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  • Robert Miller

Focus on Integration: Measuring the Maturity of your Cybersecurity Architecture

One of the key focal points of your enterprise architecture efforts must be security. With all the flexibility and business enablement offered by cloud services and agile development activities, implementing and managing security concerns becomes more challenging every day. Building and enabling security management services that are consumed and integrated into your business flow as functional capabilities is now a foundational requirement.



Optimized security controls are transparent. When security controls stick out and get noticed, it usually means they are functioning as constraints and roadblocks. To move towards a more mature security architecture focused on business enablement, companies need to adopt a systems integration mindset. Integration across security controls and services brings enormous value to the business by enabling the connection between disparate sources of information. A platform of security intelligence can now provide new insights into the location, identity, job function, and behavior of both good and bad actors. Integration across security management functions can help you manage risks within the  overall IT service management architecture transparently. Security management activities should be triggered by normal day-to-day IT service events, not by separate processes and request mechanisms.

To drive towards this integration and transparency, we recommend using a model for evaluating the maturity of an organization’s security architecture that focuses on these outcomes. The model looks at three aspects of security management, and the related outcomes in each area:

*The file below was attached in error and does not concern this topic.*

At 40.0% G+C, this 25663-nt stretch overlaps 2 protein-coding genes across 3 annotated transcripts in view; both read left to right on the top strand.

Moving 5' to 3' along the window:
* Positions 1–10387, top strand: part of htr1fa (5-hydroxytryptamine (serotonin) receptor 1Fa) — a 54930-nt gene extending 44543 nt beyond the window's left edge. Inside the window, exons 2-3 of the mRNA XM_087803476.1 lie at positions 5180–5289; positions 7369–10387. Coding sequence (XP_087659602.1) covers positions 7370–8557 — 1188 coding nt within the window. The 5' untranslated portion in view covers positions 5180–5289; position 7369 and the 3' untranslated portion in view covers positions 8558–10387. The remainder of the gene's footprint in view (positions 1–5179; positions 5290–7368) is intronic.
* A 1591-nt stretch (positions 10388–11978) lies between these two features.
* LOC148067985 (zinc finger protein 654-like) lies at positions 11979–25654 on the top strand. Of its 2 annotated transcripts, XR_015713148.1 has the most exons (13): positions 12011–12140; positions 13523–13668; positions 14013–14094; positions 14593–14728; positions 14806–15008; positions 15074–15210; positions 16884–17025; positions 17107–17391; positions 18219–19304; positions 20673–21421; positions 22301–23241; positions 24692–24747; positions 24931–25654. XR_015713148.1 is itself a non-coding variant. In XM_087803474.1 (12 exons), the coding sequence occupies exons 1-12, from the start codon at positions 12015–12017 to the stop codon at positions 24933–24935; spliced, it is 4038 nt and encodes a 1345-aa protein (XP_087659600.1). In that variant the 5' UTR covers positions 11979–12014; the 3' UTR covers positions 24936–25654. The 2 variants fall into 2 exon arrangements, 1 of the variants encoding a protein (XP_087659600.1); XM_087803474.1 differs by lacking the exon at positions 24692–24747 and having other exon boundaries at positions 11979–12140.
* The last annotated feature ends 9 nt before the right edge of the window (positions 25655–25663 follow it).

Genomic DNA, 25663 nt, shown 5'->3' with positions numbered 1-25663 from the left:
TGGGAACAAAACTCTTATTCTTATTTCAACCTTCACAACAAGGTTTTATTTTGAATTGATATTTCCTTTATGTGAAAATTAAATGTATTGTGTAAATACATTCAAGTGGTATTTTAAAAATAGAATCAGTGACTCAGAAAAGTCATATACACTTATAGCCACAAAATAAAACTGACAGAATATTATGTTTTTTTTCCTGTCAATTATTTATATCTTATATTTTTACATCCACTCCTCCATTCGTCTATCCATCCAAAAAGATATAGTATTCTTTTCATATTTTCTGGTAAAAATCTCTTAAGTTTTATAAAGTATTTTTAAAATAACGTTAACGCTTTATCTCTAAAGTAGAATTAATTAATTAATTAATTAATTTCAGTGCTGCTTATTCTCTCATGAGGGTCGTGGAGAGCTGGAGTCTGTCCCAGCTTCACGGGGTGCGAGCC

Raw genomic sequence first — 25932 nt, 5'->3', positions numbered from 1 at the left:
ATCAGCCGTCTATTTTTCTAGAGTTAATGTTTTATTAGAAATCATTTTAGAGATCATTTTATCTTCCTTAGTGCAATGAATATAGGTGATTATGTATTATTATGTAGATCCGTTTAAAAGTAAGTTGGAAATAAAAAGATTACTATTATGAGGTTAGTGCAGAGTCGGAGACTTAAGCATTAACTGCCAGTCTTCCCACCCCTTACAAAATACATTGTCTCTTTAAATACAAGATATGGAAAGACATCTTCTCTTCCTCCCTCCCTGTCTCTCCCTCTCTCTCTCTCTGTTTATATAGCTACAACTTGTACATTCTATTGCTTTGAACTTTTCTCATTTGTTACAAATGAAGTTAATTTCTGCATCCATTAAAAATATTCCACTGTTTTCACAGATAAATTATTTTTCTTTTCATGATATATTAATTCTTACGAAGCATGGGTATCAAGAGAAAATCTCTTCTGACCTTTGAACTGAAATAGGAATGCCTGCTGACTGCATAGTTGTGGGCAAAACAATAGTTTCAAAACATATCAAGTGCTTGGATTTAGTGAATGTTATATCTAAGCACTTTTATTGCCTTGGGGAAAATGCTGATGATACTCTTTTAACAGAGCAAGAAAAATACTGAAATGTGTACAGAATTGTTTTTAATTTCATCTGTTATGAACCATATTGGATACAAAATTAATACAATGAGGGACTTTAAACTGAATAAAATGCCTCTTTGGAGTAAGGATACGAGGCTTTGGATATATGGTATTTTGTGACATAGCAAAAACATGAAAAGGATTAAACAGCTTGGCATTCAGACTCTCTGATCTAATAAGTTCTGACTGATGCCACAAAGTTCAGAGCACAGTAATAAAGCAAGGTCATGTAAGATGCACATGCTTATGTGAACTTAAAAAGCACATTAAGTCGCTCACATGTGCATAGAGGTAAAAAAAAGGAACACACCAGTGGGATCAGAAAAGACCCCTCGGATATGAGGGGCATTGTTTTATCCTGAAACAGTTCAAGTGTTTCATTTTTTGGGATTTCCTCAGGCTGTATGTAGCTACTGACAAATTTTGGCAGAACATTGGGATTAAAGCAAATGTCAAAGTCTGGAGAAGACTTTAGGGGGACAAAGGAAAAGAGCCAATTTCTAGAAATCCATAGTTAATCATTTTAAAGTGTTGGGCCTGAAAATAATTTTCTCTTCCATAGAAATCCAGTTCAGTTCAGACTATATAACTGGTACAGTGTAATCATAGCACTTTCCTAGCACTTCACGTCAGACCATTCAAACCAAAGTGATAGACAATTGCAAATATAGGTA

Technology – Many organizations focus on the latest security technologies and the controls they offer without considering the overall impact to the business flow. The key is to focus technology on automation. By ensuring new technology implementations are advancing your ability to automate your security management, you reduce the time it takes to discover, protect, and recover from threats to your IT infrastructure.


Process – Security operations management processes can easily become heavy and burdensome. Avoiding this trap requires careful attention to how the process supports the organization’s overall risk governance objectives. Establishing accountability and oversight that matches the flow of business processes helps to ensure the success of the security program and provides a true picture of your security posture. For example, establishing the accountability of the business application owner for the state of application security as a component of your vulnerability management system helps to ensure system availability for patch and remediation activities. This also requires that the business application owner be given insight into the criticality and impacts of discovered vulnerabilities.


Information – The amount of data available in today’s business environment can either be a daunting burden or an enlightening opportunity. A focus on the analytics derived from the analysis of well-integrated data streams, can help to optimize your data footprint and bring value to your security and business goals. As mentioned above, the same data that supports identification of unacceptable behavior also provides insights into the desired actions that can be leveraged into competitive advantage or used to streamline processes.

   

The chart below outlines the progression an organization may move through as it matures towards an architecture that delivers security services that support and enhance the business goals. Take a look, and let me know what you think!


Driving Integration and Transparency: A Security Architecture Maturity Model



#informationsecurity #digitalsecurity #securitycontrols #automation #governance

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